Solitary-Waves in Self-Induced Transparency

  • Olivier Martin
  • Spiros V. Branis
Part of the NATO ASI Series book series (NSSB, volume 284)


Numerous systems are known to give rise to velocity or wavelength “selection”: crystal growth, fluid flow, shock waves, etc... Mathematically, the velocity or wavelength appear as non-linear eigenvalues1,2. It is often the case that the “unperturbed” problem (e.g., the zero-surface tension limit for crystal growth and fluid flow) has a continuous non-linear eigenvalue spectrum because of some underlying symmetry. The addition of a perturbation will usually break this symmetry and will lead to a discrete spectrum, that is to “selection”. Exactly integrable PDEs provide a particularly interesting ground for selection studies. They typically have a continuum of soliton solutions with different velocities or amplitudes. Adding a generic perturbation destroys their exact integrability. Solitons should disappear or become solitary-waves under such perturbations. There are many examples where ordinary perturbations destroy the family of solitons, leaving a single solitary-wave3. The effects of singular perturbations are more subtle, but have been investigated in the last few years for the cases of the standard exactly integrable PDEs (KdV, NLS, SG; see several of the articles in these proceedings). The conclusion of these works is that higher derivatives destroy all solitary-waves; generally, steady-state solutions have capillary waves going out all the way to infinity from the main peak. The purpose of this article is to report on some work4,5 on the coupled Maxwell-Bloch equations. In the slowly varying envelope approximation (SVEA), these PDEs reduce to an exactly integrable system which can be treated by the inverse scattering transform6,7. Also, to all orders in perturbation theory, there is a continuum of solitary-wave solutions.


Singular Perturbation Electric Field Amplitude Pulse Solution Exact Integrability Solitary Pulse 
These keywords were added by machine and not by the authors. This process is experimental and the keywords may be updated as the learning algorithm improves.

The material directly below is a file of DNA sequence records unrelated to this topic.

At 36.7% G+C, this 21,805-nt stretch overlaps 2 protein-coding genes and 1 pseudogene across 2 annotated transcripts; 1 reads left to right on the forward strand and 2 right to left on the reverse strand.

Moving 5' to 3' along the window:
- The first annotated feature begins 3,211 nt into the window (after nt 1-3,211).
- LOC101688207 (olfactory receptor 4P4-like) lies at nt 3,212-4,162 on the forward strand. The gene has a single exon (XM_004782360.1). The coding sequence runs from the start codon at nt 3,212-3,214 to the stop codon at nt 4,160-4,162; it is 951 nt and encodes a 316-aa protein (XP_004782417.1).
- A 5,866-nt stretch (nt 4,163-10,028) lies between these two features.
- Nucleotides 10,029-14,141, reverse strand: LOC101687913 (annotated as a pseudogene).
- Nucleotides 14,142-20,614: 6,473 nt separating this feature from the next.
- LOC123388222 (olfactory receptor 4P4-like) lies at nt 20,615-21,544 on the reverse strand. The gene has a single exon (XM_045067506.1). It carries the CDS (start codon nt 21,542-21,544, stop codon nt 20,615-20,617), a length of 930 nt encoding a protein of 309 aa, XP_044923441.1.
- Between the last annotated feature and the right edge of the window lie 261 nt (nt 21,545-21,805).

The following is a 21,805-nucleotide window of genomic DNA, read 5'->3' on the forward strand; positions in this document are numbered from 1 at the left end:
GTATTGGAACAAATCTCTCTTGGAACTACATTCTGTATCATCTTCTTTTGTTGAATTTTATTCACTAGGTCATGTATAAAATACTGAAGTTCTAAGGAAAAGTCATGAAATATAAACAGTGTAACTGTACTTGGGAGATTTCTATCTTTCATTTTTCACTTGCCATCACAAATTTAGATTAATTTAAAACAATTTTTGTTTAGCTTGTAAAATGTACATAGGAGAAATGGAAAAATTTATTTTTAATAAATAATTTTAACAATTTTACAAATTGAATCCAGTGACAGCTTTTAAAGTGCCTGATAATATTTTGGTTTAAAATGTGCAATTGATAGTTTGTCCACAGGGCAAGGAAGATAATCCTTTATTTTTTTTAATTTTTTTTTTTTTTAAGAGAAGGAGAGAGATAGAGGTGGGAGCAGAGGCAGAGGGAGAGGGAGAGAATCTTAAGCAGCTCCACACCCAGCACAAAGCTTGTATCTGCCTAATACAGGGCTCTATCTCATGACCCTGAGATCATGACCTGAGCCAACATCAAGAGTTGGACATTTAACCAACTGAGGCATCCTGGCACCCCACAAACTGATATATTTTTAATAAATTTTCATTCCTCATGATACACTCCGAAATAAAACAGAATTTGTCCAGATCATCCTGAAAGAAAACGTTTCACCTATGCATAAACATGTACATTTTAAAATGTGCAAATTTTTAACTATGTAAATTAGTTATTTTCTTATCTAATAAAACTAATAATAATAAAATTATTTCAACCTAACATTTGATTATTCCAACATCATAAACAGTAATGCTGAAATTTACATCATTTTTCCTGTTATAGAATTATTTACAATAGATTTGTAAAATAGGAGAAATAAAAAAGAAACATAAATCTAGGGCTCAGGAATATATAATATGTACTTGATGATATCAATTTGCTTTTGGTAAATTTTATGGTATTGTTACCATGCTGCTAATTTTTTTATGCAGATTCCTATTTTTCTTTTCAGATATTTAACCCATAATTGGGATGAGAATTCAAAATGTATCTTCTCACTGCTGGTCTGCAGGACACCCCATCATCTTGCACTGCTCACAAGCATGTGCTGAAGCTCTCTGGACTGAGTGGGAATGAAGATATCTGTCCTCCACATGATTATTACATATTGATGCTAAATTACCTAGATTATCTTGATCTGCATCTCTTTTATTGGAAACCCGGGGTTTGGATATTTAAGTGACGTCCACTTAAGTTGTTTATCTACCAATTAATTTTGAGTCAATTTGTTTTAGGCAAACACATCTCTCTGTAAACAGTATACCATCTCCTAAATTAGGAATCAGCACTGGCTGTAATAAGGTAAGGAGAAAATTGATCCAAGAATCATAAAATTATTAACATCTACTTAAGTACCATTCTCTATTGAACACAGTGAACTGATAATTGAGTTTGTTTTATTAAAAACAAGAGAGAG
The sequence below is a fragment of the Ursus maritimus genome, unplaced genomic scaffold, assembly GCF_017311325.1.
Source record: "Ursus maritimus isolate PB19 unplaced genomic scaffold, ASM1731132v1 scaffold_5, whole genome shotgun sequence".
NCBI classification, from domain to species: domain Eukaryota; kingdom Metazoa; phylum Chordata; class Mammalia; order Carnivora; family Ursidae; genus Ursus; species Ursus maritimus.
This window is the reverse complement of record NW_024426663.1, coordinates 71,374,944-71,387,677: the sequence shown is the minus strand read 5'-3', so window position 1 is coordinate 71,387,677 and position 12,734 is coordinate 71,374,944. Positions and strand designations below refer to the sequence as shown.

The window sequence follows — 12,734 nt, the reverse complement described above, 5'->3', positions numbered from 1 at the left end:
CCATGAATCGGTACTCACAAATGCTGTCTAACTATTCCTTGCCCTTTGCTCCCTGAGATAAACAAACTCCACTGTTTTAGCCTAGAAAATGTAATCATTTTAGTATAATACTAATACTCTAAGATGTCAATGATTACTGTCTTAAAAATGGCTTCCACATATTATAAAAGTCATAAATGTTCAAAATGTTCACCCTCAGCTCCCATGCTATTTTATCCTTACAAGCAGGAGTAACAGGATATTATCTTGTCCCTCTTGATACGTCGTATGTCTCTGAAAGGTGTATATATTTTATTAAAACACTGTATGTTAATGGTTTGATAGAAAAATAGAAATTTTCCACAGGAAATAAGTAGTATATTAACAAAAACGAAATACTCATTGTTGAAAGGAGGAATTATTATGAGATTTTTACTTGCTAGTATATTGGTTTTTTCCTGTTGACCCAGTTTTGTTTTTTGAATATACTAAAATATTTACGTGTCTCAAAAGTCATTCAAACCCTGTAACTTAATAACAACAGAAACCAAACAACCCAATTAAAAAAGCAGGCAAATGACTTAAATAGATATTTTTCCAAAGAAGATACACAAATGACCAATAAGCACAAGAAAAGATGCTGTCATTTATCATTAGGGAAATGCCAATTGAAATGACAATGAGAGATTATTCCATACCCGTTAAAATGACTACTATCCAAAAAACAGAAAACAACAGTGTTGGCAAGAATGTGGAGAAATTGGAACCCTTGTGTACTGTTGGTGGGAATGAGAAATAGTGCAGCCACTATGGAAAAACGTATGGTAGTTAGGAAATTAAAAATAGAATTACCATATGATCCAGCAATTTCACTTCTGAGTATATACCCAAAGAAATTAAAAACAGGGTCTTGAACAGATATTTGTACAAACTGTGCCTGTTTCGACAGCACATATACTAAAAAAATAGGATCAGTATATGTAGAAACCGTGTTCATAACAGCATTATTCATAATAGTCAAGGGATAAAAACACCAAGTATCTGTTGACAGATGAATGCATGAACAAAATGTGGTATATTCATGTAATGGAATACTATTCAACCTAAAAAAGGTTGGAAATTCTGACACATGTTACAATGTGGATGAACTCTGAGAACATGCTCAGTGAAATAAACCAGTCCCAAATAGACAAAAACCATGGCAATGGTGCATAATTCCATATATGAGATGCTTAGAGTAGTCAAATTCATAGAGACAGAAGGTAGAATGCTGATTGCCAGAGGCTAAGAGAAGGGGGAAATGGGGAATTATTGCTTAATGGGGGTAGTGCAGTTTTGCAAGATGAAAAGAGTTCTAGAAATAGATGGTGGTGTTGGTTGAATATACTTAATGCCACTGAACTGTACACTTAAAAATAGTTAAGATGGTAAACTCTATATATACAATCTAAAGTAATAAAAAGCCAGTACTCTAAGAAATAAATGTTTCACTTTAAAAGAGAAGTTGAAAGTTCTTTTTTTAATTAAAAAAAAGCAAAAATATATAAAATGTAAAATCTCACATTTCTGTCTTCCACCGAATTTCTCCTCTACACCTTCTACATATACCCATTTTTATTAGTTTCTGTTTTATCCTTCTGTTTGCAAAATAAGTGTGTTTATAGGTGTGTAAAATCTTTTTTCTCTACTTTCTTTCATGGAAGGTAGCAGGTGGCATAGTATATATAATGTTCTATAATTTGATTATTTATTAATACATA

Unable to display preview. Download preview PDF.

Unable to display preview. Download preview PDF.


  1. 1.
    G.I. Barenblatt, “Similarity, Self-Similarity, and Intermediate Asymptotics” (Consultants Bureau, New York, 1978).Google Scholar
  2. 2.
    “Dynamics of Curved Fronts”, edited by P. Pelcé, (Academic, New York, 1988).Google Scholar
  3. 3.
    V. Hakim, P. Jakobsen, and Y. Pomeau, Europhys. Lett. 11, 19 (1990).ADSCrossRefGoogle Scholar
  4. 4.
    S.V. Branis, O. Martin, and J.L. Birman, Phys. Rev. Lett. 65, 2638 (1990).ADSCrossRefGoogle Scholar
  5. 5.
    S.V. Branis, O. Martin, and J.L. Birman, Phys. Rev. A 43, 1549 (1991).ADSCrossRefGoogle Scholar
  6. 6.
    M.J Ablowitz, D.J. Kaup, and A.C. Newell, J. Math. Phys. 15 1852 (1974).ADSCrossRefGoogle Scholar
  7. 7.
    G. L. Lamb Jr.. Rev. Mod. Phys. 43. 99 (1971).MathSciNetADSCrossRefGoogle Scholar
  8. 8.
    S.L. McCall and E. L. Hahn. Bull. Am. Phys. Soc. 10, 1189 (1965);Google Scholar
  9. 8a.
    S.L. McCall and E. L. Hahn. Phys. Rev. Lett. 18, 908 (1967)ADSCrossRefGoogle Scholar
  10. 8b.
    S.L. McCall and E. L. Hahn. Phys. Rev. 183, 457 (1969).ADSCrossRefGoogle Scholar
  11. 9.
    Z. Bialynicka-Birula, Phys. Rev. A 10, 999 (1974).ADSCrossRefGoogle Scholar
  12. 10.
    O. Akimoto, and K. Ikeda, J. Phys. A 10, 425 (1977).ADSCrossRefGoogle Scholar
  13. 11.
    R.A. Marth, D.A. Holmes, and J.H. Eberly, Phys. Rev. A 9, 2733 (1974).ADSCrossRefGoogle Scholar
  14. 12.
    L. Allen and J.H. Eberly, “Optical Resonance and Two-Level Atoms” (Dover, New York, 1987).Google Scholar
  15. 13.
    F. Bloch, Phys. Rev. 70, 460 (1946).ADSCrossRefGoogle Scholar
  16. 14.
    G. L. Lamb Jr., Phys. Rev. Lett. 31, 196 (1973);ADSCrossRefGoogle Scholar
  17. 14a.
    G. L. Lamb Jr., Phys, Rev, A 9, 422 (1974).Google Scholar
  18. 15.
    V. E. Zakharov and A. B. Shabat. Zh. Eksp. Teor. Fiz. 61, 118 (1971)Google Scholar
  19. 15a.
    V. E. Zakharov and A. B. Shabat. [Sov. Phys. JETP 34. 62 (1972)].MathSciNetADSGoogle Scholar
  20. 16.
    H.A. Hauss, Rev Mod. Phys. 51, 331 (1979).ADSCrossRefGoogle Scholar
  21. 17.
    J-M. Vanden-Broeck, Phys. Fluids 26(8), 2033 (1983).MathSciNetADSCrossRefGoogle Scholar
  22. 18.
    M. Kruskal, H. Segur, Aeronautical Research Associates of Princeton, Technical Memo, 85–25, 1985 (to appear in Studies in Applied Math.. 1991).Google Scholar
  23. 19.
    D.A. Kessler, J. Koplik, and H. Levine, Adv, Phys. 37, 255 (1988).ADSCrossRefGoogle Scholar

Copyright information

© Plenum Press, New York 1991

Authors and Affiliations

  • Olivier Martin
    • 1
  • Spiros V. Branis
    • 2
  1. 1.Department of PhysicsCity CollegeNew YorkUSA
  2. 2.Department of PhysicsEmory UniversityAtlantaUSA

Personalised recommendations